Statherin, an asymmetric 43-residue tyrosine-rich dephosphorylated acidic salivary peptide (MW 5380D), is secreted by the acinar cells of the parotid and submandibular salivary glands. Its concentration in human saliva is about 10–40 μM. The key function mediated by the prime amino acid sequences is HA adsorption, thereby aiding in situ enamel biomimetic remineralization. Thus, statherin finds relevance in regulating the mineralization of enamel and needs proper research to find whether it can be considered as potent salivary marker for dental caries.
Among the innumerable salivary proteins, the acidic and basic proline-rich proteins (PRPs), with a high amount of proline residues, find particular significance in modulating dental caries. The role of various PRPs in dental caries susceptibility relies on the properties of their subclasses. The acidic PRPs can attach firmly to the dental surfaces, while the basic PRPs to the cell walls and cell membranes of oral streptococci, thereby protecting the dental enamel from the microbial adherence and neutralizing the acids produced by the microbes.,
There is a growing cluster of research works directed to find potential salivary markers of dental caries., The presence or absence of the inherited salivary markers will be of great value for evaluating dental caries risk. It may help to identify the risk factors and aid dental screening along with personalized dental treatment. Thus, the present study aims to find the association of salivary statherin, PRPs, and calcium with dental caries. The following research hypothesis was tested: there is an association of dental caries with the salivary statherin, acidic PRP (aPRP), and calcium.
| Methods|| |
The research protocol was reviewed and approved by Joint Research Review and Ethics Committee MAHSA University (RMC/AL03/2017). The study was conducted according to the guidelines of the Helsinki Declaration. Voluntary written informed consent was obtained by all the participants.
Study design and participants
An analytical cross-sectional study was conducted to correlate levels of the salivary PRP, statherin, and calcium levels in participants with varying levels of dental caries [Figure 1]. The present study comprised participants aged between 18 and 40 years having various scores of the decayed-missing-filled-Teeth (DMFT) index recruited from September 2017 to March 2018 from outpatients of Faculty of Dentistry, MAHSA University, Malaysia. Exclusion criteria included participants with known systemic diseases such as diabetes, under medication with B-adrenolytic drugs, salivary gland pathologies, precancerous and cancerous conditions, pathologies of thyroid and parathyroid glands, altered Vitamin D metabolism, and hormonal disturbances affecting calcium metabolism, who does not practice brushing daily, and who has received fluoride treatment within 6 months of time.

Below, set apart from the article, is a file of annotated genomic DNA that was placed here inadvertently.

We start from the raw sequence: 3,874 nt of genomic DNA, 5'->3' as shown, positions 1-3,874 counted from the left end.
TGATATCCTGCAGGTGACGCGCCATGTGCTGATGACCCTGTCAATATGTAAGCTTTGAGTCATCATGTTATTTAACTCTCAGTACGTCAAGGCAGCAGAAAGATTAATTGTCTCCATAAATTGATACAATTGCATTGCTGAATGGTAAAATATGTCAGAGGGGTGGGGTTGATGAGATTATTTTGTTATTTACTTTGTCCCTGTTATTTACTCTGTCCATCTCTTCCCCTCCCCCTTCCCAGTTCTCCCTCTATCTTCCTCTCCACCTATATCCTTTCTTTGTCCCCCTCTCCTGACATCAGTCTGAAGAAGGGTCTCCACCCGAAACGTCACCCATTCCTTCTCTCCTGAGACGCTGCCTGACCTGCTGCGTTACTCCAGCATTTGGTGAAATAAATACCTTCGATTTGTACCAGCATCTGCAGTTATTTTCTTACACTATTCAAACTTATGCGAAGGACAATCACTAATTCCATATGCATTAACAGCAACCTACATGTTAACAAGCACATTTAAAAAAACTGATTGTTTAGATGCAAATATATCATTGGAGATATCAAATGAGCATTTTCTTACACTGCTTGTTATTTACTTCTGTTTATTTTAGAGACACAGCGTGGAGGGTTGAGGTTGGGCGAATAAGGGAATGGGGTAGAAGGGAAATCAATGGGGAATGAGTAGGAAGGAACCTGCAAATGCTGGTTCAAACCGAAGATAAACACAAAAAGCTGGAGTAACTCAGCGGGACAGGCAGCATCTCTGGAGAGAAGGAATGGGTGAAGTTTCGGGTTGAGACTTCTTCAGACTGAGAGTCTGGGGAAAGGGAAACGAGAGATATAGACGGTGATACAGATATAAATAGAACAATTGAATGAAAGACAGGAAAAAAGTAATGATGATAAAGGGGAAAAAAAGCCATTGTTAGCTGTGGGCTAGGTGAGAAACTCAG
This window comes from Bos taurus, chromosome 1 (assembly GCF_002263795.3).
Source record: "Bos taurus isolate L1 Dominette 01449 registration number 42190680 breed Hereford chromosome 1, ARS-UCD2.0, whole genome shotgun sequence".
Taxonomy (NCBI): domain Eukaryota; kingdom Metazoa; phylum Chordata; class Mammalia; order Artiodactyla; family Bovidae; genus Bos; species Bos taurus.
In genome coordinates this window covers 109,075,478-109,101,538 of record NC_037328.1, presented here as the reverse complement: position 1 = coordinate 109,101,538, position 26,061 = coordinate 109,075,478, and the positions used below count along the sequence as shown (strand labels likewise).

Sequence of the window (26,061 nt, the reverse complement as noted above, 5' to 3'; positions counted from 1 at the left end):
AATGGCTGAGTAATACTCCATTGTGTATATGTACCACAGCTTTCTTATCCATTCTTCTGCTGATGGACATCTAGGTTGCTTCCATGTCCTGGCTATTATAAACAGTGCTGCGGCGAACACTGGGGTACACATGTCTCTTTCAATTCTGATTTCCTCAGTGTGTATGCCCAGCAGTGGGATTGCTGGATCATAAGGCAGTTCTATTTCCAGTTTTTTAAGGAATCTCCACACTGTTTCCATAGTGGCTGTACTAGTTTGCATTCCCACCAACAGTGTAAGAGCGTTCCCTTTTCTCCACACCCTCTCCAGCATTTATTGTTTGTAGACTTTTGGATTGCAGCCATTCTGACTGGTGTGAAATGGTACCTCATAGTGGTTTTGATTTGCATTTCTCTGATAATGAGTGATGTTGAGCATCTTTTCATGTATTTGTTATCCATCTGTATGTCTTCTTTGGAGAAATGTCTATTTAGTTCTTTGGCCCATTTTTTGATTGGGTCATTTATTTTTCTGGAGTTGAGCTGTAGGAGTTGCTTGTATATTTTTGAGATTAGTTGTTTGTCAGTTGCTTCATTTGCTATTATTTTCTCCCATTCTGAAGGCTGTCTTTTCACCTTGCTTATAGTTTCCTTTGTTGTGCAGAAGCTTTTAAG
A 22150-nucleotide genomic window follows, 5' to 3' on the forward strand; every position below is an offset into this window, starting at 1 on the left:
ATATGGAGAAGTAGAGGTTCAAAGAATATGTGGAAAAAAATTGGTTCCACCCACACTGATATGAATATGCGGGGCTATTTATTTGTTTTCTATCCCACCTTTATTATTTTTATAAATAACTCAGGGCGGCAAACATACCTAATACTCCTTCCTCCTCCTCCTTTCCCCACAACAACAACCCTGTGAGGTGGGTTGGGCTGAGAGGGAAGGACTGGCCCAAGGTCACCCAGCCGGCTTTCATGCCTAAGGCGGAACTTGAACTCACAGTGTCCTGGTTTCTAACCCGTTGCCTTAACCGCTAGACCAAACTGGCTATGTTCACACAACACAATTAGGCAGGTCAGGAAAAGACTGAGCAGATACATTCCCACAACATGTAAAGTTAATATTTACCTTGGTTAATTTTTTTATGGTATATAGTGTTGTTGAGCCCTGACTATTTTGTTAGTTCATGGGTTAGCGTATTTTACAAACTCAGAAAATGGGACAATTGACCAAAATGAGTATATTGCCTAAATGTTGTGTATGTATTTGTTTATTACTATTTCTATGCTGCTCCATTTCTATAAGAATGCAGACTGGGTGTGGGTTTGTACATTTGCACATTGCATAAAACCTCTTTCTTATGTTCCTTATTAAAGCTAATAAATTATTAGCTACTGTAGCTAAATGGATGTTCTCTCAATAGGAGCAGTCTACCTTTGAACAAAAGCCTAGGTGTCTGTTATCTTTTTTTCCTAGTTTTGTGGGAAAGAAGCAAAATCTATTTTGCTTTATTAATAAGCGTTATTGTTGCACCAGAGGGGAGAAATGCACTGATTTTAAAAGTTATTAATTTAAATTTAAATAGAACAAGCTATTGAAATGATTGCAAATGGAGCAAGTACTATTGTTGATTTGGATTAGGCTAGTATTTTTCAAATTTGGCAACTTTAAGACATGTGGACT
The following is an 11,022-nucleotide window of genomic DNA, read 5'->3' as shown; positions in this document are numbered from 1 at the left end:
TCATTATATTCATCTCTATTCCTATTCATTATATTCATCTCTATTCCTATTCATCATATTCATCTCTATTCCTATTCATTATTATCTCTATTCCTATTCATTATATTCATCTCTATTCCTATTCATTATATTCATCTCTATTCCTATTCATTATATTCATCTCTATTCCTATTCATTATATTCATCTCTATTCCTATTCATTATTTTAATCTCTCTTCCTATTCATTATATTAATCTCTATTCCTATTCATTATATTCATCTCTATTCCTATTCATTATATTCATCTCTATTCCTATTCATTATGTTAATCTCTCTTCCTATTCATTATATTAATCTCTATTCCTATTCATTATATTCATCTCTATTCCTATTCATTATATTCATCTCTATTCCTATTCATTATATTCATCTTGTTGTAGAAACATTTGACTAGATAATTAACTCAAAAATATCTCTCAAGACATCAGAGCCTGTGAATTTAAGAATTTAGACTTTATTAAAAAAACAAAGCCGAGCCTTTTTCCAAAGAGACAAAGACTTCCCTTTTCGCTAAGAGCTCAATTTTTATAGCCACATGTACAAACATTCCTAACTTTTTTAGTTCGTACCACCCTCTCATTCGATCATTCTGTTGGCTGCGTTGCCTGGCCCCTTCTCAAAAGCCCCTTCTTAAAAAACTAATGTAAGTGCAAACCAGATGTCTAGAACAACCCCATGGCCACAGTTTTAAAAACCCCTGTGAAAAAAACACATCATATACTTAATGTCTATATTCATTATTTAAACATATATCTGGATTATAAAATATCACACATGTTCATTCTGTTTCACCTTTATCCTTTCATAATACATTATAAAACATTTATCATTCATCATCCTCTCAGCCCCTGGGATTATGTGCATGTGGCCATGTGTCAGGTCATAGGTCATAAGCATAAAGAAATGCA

Consecutive sampling technique was employed to recruit a total of 188 participants meeting the inclusion and exclusion criteria. An information sheet was given to all participants. A brief history, oral examination, and demographic data were recorded.
Dental caries was assessed using DMFT index using standard WHO criteria. A single trained examiner performed caries examination and recorded the DMFT index, wherein the number of decayed teeth, missing and filled teeth because of caries are scored and added to get the DMFT value for each patient, followed by calculation of mean DMFT for all the study participants.
Before the start of the study, the examiner underwent training by the assessment of clinical photographs and clinical examinations. Reproducibility was assessed on 5% of the total samples, and the time interval between the examinations was 1 week. The kappa value was 0.92.
Stimulated whole mouth saliva was collected using saliva collection kit (Fitzgerald, USA) (includes saliva transfer tube and Safe Seal microtube 2 ml PP) and paraffin wax (Kemdent College Wax, UK) between 10:00 am and 1:00 pm. Saliva collection procedure was performed after making sure that the participants did not to eat or drink from the past 2 h. The participants rinsed their mouth with distilled water to remove food debris for 5 s, followed by chewing of paraffin wax to stimulate salivary flow. The stimulated whole saliva collected in the mouth was transferred into the saliva collection vials using saliva transfer tubes provided in the kit, and the procedure was repeated until 2 ml of saliva was collected in the vials. The saliva samples were then stored under −70°C until further analysis. Salivary samples were centrifuged at 1000 rpm for 20 min using centrifuge. Each sample was assessed for statherin, aPRP, and calcium concentration.